The Core Stage and test team at Stennis already received a full dose of 2020 as they reach the two, final, pivotal tests. After the stage arrived in January, the test campaign was suspended in mid-March for two-months by the onset of the COVID-19 pandemic.
After a deliberate, phased return to work, vehicle testing began in late June, and the WDR was scheduled for late September with the Hot-Fire in mid-October. Then in August, the hurricanes started arriving in coastal Louisiana, interrupting or delaying Green Run test work several times from August to October.
The WDR was rescheduled for late October and the Hot-Fire in mid-November when late-breaking technical issues stopped preparations for the WDR. In the middle of troubleshooting, the last Louisiana hurricane of the season saved the worst for last for New Orleans, with Zeta plowing through the city and the regional NASA facilities there, including Stennis on October 28.
(Photo Caption: A view of the first Core Stage flight article in the B-2 Test Stand on February 9 less than a month into the Green Run campaign. At the end of the campaign, this stage will be barged to Kennedy Space Center, where it will fly with the rest of the SLS and Orion hardware for the Artemis 1 launch.)
After inventing a method and the tools to repair a sticky liquid hydrogen (LH2) prevalve buried deep inside the engine section and then pulling off the repair, Boeing was able to finish preparations and is ready to fuel the stage and conduct the first live terminal countdown.
The first attempt to conduct the WDR was scrubbed on December 7 when liquid oxygen (LOX) temperatures violated both anti-geyser and fill and drain limits during the initial chilldown phase of loading.
The LOX temperature didn’t exactly follow forecasts by analytical models for the first-time ever propellant loading. With the temperature a few degrees higher than required when the cryogenic propellant entered the vehicle in the first attempt, the test team worked on modifying loading procedures to lower the propellant temperature so that it is within limits when it reaches the vehicle.
After reviewing the new procedures the second WDR attempt started over from the beginning of the test on December 16, 48 hours before T-0, with powering up ground and vehicle systems.
“Once we’re ready, we power up the Stage Controller, and then we move into vehicle power up and then we do a short check of all of our systems and black boxes to make sure everything is working properly,” Mark Nappi, Boeing Green Run Test Manager, explained in October.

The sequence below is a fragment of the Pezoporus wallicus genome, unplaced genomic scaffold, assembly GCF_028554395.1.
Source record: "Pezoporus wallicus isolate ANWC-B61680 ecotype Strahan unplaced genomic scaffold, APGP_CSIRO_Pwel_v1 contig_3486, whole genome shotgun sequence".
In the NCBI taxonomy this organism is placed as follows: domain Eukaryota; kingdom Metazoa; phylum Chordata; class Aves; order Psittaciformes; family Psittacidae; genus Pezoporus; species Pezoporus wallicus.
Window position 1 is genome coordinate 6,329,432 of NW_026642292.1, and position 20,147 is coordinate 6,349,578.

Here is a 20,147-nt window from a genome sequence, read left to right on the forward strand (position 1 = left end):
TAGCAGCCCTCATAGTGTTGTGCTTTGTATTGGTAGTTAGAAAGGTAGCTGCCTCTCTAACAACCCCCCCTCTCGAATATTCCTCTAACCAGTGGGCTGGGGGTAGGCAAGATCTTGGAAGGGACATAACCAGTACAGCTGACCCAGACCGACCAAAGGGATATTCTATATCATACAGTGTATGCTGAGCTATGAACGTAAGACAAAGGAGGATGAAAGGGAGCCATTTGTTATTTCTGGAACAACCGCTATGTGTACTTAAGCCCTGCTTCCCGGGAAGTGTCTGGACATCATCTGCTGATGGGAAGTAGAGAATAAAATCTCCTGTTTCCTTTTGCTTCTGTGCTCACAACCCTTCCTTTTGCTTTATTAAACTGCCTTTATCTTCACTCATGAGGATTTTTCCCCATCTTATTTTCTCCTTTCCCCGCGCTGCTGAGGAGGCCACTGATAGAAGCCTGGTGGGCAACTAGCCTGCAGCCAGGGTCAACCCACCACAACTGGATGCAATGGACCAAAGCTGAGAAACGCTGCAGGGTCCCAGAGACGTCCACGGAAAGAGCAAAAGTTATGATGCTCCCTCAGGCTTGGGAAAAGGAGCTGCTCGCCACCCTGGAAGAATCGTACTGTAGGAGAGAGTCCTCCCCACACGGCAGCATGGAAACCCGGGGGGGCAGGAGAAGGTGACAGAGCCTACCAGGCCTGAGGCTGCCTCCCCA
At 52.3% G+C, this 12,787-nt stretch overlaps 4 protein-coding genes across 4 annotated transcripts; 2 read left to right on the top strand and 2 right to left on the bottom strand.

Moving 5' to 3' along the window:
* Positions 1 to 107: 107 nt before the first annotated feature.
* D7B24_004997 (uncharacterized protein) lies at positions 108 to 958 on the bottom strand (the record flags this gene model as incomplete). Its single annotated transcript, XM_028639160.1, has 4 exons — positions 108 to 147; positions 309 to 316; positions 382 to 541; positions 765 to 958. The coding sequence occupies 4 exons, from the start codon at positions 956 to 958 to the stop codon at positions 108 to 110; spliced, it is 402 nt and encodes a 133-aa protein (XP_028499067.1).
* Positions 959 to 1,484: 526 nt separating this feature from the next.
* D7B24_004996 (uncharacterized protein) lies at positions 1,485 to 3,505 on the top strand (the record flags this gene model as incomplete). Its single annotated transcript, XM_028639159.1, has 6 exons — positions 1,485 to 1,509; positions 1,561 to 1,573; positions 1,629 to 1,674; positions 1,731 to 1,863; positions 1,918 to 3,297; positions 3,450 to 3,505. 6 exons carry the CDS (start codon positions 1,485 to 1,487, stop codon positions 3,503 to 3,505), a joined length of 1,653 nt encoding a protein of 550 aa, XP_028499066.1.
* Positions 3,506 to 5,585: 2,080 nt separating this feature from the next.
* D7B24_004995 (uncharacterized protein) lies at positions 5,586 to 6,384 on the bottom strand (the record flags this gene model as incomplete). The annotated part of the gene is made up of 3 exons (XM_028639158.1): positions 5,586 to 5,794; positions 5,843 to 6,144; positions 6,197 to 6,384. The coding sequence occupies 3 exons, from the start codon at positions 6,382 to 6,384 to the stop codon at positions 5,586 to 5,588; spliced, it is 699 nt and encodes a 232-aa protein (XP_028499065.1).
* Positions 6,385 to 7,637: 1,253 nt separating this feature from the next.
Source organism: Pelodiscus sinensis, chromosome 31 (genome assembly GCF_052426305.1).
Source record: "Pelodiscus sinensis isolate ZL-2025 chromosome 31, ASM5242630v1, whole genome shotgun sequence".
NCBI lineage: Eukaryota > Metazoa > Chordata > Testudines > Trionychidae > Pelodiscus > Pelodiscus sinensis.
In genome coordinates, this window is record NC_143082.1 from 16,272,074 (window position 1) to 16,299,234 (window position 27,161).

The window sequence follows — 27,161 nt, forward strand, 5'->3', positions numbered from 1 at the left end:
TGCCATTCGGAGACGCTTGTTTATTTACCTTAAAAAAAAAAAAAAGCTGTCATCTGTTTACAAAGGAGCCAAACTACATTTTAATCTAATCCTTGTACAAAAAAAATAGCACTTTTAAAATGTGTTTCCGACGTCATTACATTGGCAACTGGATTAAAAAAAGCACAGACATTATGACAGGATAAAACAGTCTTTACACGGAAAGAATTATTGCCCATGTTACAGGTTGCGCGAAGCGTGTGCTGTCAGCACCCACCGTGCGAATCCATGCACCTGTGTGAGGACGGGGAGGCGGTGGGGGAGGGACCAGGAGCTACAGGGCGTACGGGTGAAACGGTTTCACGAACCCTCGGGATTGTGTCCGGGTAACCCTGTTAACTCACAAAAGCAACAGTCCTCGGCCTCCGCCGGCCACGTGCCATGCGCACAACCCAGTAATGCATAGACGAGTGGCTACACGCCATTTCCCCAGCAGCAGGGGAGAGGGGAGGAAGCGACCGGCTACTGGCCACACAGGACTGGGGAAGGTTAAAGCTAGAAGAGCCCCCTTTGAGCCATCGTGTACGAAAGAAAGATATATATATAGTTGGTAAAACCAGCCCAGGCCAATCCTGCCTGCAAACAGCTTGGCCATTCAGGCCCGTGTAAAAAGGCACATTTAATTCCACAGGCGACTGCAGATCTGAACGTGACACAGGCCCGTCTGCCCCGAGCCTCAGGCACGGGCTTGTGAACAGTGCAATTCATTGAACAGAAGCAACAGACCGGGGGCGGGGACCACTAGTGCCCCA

“In parallel with that [was] about a day and a half of operations [budgeted] for that to occur, and we’ve got a good amount of time in there in case anything goes wrong because we want to get to our T-0 when we plan our T-0, so it’s similar to launch countdown time where on launch countdowns we used to put planned holds in but we don’t put planned holds into this count, but we have plenty of time to get things down, so we stay on schedule.”
A long work day will cover all the propellant loading and terminal countdown operations. “[When] you get to the twelve-hour mark things start to pick up, and you start with the tanking meeting, where we will review the weather, we’ll review any problems that we have, and we’ll make a go/no-go [decision] with program management on whether or not we’re in good shape to go tank,” Nappi said.
“And then we move into the preps for tanking so that we can start filling the vehicle with hydrogen and oxygen. [At] about nine hours we’ll have finished our tanking preps, we’ll start with turning the [hydraulic circulation] pumps on, get heater activation, and then about eight hours we’ll start loading liquid oxygen.”
“That’ll take us all the way down to about the T-6 hour mark where we get into fast fill, and we go down to the T-4 hour mark, and we’re complete with liquid oxygen,” Nappi added. “That’s a very key milestone to get the oxygen loaded.”
“Similarly, we start working hydrogen loading preps,” Nappi continued. “We start the chilldown at about the six and a half hour mark, and then we begin loading liquid hydrogen into the system until we get to a topping event at about four hours. And at that point, we’re sort of in a sit and wait mode, we’re all fueled, and we’re just topping off the system as we continue the count and get down to the ten-minute mark.”
First WDR attempt retires some risk of hydrogen leaks
Although the full WDR test was scrubbed on the first attempt, the issue with liquid oxygen loading did not prevent a similar, first-ever test of the liquid hydrogen loading sequence.
“We had no issues with this operation, all the data looked really good on it, and it really provided an opportunity to see how the tank and the Main Propulsion System reacted with the fuel loaded,” NASA SLS Stages Manager Julie Bassler said in a December 10 media teleconference. “It actually decreased one of the risks we had going in with this new design and development, to get this hydrogen tank partially loaded for the first time.”